Rdio’s desktop player is quite like a wrapper for its web interface, although that is not very obvious prior to download. Because of that, you may want to just use the web interface instead. The desktop app simply appears like a browser tab that is not docked to a browser. It is not as fast or as responsive as Spotify’s app. At least, the lighter color scheme is quite pleasant to look at. The web interface is simple yet neat and organized. The “Now Playing” panel slides up from the bottom of the screen, allowing for a light, uncluttered display.
Rdio vs. Spotify: Music Catalog
One of the biggest debates when choosing for a music streaming service is about the music catalog. What songs are available on it? Is your favorite artist available on it? Well, both Rdio and Spotify have huge libraries of music, but, between the two, Rdio indeed has fewer songs than Spotify. Apparently, all songs available on Rdio are available on Spotify too. But that is not vice versa; Spotify, with the richer collection, may have some songs that are not available on Rdio.
Also, the two services are different that Rdio focuses on albums, whereas Spotify on playlists. Rdio allows you to add songs to a collection that is separate from the playlists. Thus, Rdio’s management can be more convenient than Spotify’s.
Rdio vs. Spotify: Pricing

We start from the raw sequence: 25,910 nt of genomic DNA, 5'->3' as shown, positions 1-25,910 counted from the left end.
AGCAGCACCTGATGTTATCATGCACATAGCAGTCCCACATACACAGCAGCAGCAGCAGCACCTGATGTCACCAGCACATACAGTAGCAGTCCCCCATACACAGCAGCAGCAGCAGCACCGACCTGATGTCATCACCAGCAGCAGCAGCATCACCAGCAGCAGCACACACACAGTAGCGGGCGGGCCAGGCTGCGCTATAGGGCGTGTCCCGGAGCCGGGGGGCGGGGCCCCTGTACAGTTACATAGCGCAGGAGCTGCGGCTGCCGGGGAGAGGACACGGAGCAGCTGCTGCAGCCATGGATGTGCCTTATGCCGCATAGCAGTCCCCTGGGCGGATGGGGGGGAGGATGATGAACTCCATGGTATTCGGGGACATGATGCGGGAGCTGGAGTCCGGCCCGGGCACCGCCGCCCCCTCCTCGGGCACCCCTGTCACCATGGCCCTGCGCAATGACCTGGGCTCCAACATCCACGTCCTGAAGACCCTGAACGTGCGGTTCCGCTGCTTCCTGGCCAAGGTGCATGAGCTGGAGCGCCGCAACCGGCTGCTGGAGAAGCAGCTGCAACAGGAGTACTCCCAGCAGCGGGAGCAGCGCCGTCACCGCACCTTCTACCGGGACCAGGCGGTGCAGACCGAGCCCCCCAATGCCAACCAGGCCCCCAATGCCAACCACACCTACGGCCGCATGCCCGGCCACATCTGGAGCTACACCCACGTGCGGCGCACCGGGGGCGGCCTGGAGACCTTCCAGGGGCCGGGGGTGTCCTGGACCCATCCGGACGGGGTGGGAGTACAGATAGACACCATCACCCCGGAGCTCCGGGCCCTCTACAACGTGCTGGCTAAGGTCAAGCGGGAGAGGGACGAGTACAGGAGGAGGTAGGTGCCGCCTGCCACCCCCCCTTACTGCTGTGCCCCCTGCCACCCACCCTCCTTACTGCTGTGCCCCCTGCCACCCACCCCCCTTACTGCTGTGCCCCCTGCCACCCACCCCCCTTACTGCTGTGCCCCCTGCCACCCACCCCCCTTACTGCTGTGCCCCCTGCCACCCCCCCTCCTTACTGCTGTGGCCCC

Both Rdio and Spotify are available in three tiers, which can be considered as “free”, “unlimited”, and “premium”. The “free” tier of Rdio allows a limited number of streams per track per month, and lasts only for six months. Once you reach the limit, you will have to wait for the next month or subscribe. On the good side, Rdio’s free version is entirely free-service. Meanwhile, Spotify’s “free” tier already gives unlimited free listening, but the songs would play on random/shuffle and there would be ads in-between some songs. On either service, the “unlimited” version would enable you to listen without any limit and without any advertisement, but only on the desktop and web interfaces. The “premium” tier of either service lets you listen from all your devices and download for offline listening. The prices are more-or-less comparable.
|- Available mostly in American and European countries, Hong Kong, Malaysia, Australia, New Zealand||- Available in many American and European countries and some Asia Pacific countries|
|- The desktop client is way too simple, but the web interface is neat||- Faster, more responsive interface with a contemporary design|
|- Has a smaller music catalog||- Has a larger music catalog|
|- The free version is ad-free, but only lasts six months||- The free version is unlimited, but contains ads and only allows you to play on shuffle|
Rdio and Spotify are two of the most popular online music streaming services. So far, Spotify is the one that is available in more countries and used by more people. Spotify also has a larger collection of songs. Though not all people like the interface very much, we can’t deny that the interface is quick and responsive. Spotify’s unlimited free version is also nice if you don’t plan to subscribe. Rdio has a very neat web interface, but that alone is not enough to beat Spotify.